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History of the Liverpool Privateers and Letters of Marque


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We assume, for the sake of illustration, that the reader
wishes to become practically acquainted with the method of
fitting out, arming, manning, and manoeuvring privateers
and letter-of-marque ships in ancient Liverpool.


A book worth the (free) download and definately worth reading:


History of the LIVERPOOL PRIVATEERS and Letters of Marque by Gomers Williams, 1897 (available in several other formats)



An excerpt (p. 26):

[On how to act when met by a ship of much superior force]


"Begin the attack upon the weather quarter, shooting
the ship upon the wind with the helm a-lee, till the after-
lee gun, with which we begin, can be pointed upon the
enemy's stern ; then fire, the lee broadside, as it may be
called. The ship begins the attack upon the enemy when the
topsails are thrown aback, with the helm a-lee, boxing the
ship round on her heels, so as to bring the wind so far aft
that the ship may immediately be steered close under the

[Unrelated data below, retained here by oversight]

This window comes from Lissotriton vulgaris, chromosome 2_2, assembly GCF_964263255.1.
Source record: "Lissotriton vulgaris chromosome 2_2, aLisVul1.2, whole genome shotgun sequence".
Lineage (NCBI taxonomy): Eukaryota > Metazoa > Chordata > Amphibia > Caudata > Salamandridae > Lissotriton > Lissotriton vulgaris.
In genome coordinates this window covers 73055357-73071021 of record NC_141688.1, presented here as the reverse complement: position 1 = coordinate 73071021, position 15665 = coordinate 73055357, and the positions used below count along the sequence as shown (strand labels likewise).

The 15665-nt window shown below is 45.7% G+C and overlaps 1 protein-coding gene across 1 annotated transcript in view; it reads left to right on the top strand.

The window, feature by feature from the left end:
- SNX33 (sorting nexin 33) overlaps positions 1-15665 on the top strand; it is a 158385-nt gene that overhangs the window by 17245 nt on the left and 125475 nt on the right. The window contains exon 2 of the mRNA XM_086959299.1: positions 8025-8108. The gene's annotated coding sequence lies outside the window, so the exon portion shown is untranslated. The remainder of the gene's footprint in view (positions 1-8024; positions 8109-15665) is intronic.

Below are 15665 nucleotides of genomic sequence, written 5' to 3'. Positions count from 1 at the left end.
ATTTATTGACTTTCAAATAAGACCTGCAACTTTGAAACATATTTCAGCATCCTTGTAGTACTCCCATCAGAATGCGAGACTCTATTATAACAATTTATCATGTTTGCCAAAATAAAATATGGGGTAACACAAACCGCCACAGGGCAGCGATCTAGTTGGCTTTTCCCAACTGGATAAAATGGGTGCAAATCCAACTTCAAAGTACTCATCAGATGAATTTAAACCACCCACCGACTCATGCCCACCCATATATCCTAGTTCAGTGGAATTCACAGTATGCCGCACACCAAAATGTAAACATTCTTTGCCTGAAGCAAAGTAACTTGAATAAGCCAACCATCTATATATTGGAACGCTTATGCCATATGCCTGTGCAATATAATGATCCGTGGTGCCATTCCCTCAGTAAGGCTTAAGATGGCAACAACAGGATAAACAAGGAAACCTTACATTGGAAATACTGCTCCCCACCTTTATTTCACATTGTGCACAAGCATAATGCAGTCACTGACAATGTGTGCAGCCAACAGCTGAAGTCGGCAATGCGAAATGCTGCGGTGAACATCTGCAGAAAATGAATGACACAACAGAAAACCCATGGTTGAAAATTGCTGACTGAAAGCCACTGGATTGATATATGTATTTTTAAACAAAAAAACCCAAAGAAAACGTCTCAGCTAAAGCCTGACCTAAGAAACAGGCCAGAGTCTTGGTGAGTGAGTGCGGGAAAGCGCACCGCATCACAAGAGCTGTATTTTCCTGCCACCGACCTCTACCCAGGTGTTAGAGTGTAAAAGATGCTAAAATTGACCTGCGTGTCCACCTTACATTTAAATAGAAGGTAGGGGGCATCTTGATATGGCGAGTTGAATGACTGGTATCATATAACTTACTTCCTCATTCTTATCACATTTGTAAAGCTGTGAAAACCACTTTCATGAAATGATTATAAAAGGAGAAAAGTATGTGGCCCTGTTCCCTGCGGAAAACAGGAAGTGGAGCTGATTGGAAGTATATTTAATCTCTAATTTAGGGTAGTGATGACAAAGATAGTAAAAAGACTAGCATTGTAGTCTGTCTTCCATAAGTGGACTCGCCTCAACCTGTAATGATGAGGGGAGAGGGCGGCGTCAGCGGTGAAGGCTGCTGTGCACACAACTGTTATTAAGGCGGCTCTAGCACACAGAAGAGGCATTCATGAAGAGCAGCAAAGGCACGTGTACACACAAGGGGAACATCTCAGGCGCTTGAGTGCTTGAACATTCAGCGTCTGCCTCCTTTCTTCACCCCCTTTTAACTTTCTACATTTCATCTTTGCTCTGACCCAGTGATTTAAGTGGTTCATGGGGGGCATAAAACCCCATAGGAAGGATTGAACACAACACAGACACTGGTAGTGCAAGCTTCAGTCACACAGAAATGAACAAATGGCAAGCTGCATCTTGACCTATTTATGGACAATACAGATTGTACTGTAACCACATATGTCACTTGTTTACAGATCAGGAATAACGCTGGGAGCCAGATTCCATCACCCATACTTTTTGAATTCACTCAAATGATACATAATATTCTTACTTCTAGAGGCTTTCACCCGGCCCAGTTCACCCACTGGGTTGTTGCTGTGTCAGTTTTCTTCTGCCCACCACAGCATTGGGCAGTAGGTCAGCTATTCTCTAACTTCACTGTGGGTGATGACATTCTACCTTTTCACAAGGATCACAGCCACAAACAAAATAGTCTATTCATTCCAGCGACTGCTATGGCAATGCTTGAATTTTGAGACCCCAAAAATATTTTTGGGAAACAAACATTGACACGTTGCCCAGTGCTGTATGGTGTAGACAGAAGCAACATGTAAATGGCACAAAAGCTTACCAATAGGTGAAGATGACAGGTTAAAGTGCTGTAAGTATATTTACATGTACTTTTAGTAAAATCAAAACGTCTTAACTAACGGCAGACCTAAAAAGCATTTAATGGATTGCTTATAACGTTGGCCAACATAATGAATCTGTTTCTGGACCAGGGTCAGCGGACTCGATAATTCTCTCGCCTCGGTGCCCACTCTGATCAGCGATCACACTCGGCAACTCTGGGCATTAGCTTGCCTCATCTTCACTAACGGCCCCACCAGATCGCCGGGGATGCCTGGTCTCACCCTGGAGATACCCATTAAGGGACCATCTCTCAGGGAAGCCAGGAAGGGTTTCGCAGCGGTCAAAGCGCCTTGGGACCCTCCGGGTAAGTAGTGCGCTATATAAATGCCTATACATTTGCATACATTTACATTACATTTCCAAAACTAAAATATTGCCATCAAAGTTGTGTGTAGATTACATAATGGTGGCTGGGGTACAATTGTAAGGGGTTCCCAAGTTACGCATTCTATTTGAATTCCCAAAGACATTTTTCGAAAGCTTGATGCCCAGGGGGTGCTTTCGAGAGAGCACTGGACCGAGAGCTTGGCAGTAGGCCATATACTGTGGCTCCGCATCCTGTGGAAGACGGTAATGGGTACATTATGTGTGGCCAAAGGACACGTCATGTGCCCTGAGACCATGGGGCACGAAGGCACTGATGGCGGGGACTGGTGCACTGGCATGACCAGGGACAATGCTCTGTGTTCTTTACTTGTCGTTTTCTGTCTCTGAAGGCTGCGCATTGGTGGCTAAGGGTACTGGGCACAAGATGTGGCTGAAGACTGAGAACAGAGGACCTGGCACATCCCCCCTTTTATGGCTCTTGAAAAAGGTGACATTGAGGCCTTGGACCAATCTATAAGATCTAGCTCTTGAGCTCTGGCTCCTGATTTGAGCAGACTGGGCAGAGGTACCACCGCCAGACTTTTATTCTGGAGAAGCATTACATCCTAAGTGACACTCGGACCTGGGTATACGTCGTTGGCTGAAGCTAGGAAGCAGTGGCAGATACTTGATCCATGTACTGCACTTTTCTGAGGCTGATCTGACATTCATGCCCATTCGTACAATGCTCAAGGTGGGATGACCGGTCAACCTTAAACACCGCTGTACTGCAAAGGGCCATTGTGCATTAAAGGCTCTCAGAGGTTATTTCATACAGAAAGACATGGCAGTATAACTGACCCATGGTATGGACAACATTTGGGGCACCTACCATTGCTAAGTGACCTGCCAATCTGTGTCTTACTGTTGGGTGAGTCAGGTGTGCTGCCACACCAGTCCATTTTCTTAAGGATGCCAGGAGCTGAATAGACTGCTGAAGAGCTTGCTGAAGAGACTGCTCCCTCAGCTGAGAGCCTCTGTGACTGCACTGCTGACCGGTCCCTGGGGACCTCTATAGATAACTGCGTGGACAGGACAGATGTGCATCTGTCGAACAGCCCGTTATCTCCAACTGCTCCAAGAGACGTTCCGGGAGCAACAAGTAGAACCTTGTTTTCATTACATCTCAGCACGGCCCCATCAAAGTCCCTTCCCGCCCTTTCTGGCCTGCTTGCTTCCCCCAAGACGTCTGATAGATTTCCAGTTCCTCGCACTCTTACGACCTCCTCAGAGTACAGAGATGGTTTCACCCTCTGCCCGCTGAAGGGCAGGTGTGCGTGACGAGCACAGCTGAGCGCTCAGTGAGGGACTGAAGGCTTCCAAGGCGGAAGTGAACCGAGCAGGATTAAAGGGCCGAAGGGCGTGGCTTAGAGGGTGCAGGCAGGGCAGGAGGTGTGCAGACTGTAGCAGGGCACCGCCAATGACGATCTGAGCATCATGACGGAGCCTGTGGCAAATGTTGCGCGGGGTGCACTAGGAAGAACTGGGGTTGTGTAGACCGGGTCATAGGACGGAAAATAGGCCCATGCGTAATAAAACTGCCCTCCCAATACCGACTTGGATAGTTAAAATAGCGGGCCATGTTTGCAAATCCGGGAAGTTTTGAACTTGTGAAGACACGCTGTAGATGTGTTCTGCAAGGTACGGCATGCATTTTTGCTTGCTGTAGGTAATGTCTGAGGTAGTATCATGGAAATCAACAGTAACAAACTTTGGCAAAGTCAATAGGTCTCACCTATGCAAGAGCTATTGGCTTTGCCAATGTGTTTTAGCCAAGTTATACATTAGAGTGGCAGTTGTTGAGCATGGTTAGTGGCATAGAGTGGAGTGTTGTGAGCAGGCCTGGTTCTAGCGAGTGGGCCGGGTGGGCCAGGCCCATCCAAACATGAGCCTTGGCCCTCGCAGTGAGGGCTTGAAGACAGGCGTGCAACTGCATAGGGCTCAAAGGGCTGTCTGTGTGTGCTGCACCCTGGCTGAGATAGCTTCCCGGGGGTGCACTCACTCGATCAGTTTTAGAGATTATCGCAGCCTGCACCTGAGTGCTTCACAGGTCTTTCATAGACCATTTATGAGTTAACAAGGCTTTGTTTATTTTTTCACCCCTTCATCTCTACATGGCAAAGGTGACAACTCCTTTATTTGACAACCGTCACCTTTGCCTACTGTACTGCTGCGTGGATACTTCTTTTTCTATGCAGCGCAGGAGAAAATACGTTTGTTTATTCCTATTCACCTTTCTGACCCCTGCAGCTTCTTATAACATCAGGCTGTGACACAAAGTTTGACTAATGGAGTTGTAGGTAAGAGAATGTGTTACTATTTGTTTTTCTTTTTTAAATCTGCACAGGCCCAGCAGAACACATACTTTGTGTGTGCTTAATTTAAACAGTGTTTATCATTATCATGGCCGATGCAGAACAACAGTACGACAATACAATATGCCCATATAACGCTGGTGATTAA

enemy's stern, with particular orders to begin with the
foremost gun, to rake them right fore and aft with the great
guns, as they pass in that line of direction, all aiming and
firing to break the neck or cheeks of the rudder head, the
tiller' ropes, blocks, &c, so as, if possible, to destroy the
steerage tackle, which design, if it proves successful, takes
the management of their ship from them, so that she must
lie helpless for a time, in spite of their endeavours. When
the aftermost gun is fired, put the helm hard-a-weather to
bring the ship by the wind ; and then stand off on the
other tack, to keep clear of their lee broadside and act
according to their motions, and the experience of the effect
your attack has had upon them. (...)"





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